By Lissa Oliver

The state of the going is one of the touchiest topics in racing. One trainer will be doing a rain dance as another prays for sunshine, while all the time the Clerk of the Course has an eye on his weather app as he tries to balance the protection of his turf with the provision of safe ground for racing. Few would envy him, but many will criticise him. Just what are the issues both sides are facing?

Heinrich Sievert, head groundsman at Baden-Baden, speaks for all those in charge of the turf at racecourses when he explains the complexities of his role and the importance of the root system. It’s not what we see above the track that really matters, it’s what is keeping it alive below.

“Before the race meeting starts we must improve the root system. We make sure the grass is growing to the ideal depth, and most importantly we try to create a solid root system. Shallow roots are not good for horses to race on. We improve aeration and allow water to infiltrate to encourage the root system. We use a small amount of fertiliser, but really we want to feed the roots and we don’t want too much growth above ground. We try to keep growth as natural as possible.

“We must ensure we do good work throughout the whole year to maintain the ground. We work closely under instruction from the Direktorium, who have a checklist to ensure safe ground for horses and riders. If the ground is not safe, the Direktorium stops everything and we cannot race. If they are happy and approve the ground, it’s my job to keep it OK. 

“We can’t change the ground conditions on the day; we can only water if the ground becomes too hard, but we can’t do a lot more other than keeping it in the best possible condition before racing. Watering is not ideal, it can make the ground slippery and unsafe. 

“On the day of racing, I use a penetrometer and I test the ground all over the course. Unless we have a heavy thunderstorm and rain, the going will not change, and the jockeys will be in agreement with the stated going”.

The good news is that it’s clear that Sievert and all clerks of racecourses are singing from the same hymn sheet as the trainer. The discrepancies arise then from the highly personalised needs of individual horses and prioritising between this afternoon’s track condition or the long-term protection of the track. It is all very well to argue against watering a track and changing the going from firm to good, but it isn’t ideal to race on bare patches of ground, and some consideration must be given to the grass as well as the horse. 

There is a common suspicion among trainers that Clerks of the Course intentionally water a track to prevent a description of firm going, but following any successive dry days in warm weather the turf will require watering, with no ulterior motive regarding the going description. Grass is a plant and needs water to remain healthy. Recently at Sandown Park, 5mm (millimetres) was added three days before the meeting, which was run on good to firm. 

ATMRBR

“For a high-quality card we are aiming for the fast side of good”, says Sandown Park Clerk of the Course Andrew Cooper. “We’ve had almost four full days of dry weather and you’re going to lose 2-3mm of moisture a day. If you did nothing you'd be good to firm, firm. It's a judgement call what you do and when you do it. It's easy to be critical of something on Monday morning when what it all boils down to is what it's like at 6pm on Thursday night".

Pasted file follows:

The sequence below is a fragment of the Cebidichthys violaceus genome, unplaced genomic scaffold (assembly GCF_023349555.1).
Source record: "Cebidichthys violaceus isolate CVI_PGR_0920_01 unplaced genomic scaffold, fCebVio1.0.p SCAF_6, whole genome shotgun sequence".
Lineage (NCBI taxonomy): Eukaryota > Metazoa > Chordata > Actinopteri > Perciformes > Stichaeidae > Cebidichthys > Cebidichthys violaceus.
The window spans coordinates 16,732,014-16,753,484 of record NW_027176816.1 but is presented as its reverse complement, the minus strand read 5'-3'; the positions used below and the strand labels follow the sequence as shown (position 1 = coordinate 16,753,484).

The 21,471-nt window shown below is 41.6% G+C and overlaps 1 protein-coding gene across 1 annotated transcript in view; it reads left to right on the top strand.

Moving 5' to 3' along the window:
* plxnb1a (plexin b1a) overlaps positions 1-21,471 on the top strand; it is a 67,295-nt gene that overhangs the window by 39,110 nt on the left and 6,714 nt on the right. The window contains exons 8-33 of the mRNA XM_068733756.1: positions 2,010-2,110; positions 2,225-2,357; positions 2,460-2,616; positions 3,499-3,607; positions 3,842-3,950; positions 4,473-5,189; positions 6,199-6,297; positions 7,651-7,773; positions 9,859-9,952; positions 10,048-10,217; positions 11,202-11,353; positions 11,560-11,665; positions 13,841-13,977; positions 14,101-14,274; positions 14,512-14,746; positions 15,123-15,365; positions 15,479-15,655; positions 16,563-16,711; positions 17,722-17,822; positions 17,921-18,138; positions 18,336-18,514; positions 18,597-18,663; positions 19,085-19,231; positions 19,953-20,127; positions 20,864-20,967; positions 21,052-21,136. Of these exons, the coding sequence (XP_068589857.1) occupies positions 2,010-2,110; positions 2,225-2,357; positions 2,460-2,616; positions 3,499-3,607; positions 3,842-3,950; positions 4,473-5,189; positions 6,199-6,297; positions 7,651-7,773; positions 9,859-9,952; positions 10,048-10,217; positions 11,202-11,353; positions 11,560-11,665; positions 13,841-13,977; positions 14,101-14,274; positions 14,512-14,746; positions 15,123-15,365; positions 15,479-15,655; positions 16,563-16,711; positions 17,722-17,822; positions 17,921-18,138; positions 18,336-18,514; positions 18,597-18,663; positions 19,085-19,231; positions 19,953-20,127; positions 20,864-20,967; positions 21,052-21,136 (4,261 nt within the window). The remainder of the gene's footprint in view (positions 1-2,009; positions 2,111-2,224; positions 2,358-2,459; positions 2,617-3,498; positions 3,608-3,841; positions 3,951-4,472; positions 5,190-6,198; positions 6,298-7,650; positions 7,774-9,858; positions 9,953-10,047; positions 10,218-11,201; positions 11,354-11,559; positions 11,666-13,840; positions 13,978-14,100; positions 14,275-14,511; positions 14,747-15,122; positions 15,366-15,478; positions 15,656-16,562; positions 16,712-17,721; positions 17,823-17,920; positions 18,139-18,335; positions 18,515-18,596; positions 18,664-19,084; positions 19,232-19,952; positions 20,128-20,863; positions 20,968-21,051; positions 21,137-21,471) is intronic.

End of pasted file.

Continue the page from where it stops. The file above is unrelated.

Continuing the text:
We are all at the mercy of the weather and while water can be added, if needed, it cannot be removed. State-of-the-art drainage systems may help, but ultimately the ground is what we, and the clerks, are given.

Scientific advances in both groundskeeping and measuring of going may help, but even the GoingStick cannot remove the subjectivity of descriptions. In January 2009, the BHA introduced into the British Rules of Racing a requirement that a GoingStick reading be made available by racecourses for each race meeting at the declaration stage and again on race day itself. The readings are published alongside the Clerk of the Course's official going description. The GoingStick is also used in France, Sweden, Norway and one Irish racecourse (Gowran Park). 

T30R2P

The GoingStick accurately measures the penetration and the shear (the energy needed to pull back to an angle of 45 degrees from the ground), combining the two measurements to represent a scientifically-based proxy for the firmness of the ground and level of traction experienced by a horse during a race.

The BHA claimed that, “Moving beyond the traditional subjective approach, the GoingStick is a device that clerks of the Course use to give an objective numerical reading that will reflect the state of the going at any given racecourse.” However, the specific GoingStick figure is subject to any number of course-specific variables and different tracks can produce different going descriptions, despite having the same reading. The verbal description by a clerk is still used alongside the numerical reading. Cooper reflects the views of many clerks when he admits, “I certainly wouldn't ever want to be putting out a GoingStick reading on its own; I think we need the verbal assessment as well”.

The GoingStick, far from providing an objective description, is user-specific and still depends on the pressure used by an individual to push it into the ground. It differs only from the traditional penetrometer in the fact it produces a calculated figure rather than the personal judgement of the user and many Clerks of the Course state they prefer the traditional penetrometer. Whichever version of stick is used, the course must still be measured at a minimum of 30 points across the track, always at the same points for consistency.

A greater issue is in the interpretation of the going description. Not only is it subjective, but even if we can all agree it’s soft, is that softer than one particular horse would like or firmer than the preference of another? Only the trainer of the horse can know. This brings us to the question of welfare, of both horse and trainer. Is it right to run a horse on unsuitable ground? And is it right to penalise a trainer if he or she withdraws a horse because of the ground?

TO READ MORE —

BUY THIS ISSUE IN PRINT OR DOWNLOAD

July - September, issue 66 (PRINT)
6.95
Quantity:
Add to Cart

WHY NOT SUBSCRIBE?

DON'T MISS OUT AND SUBSCRIBE TO RECEIVE THE NEXT FOUR ISSUES!

Print & Online subscription
24.95 every 12 months

4 x print issue and online subscription to European Trainer & online North American Trainer. Access to all digital back issues of both editions.

Add to Cart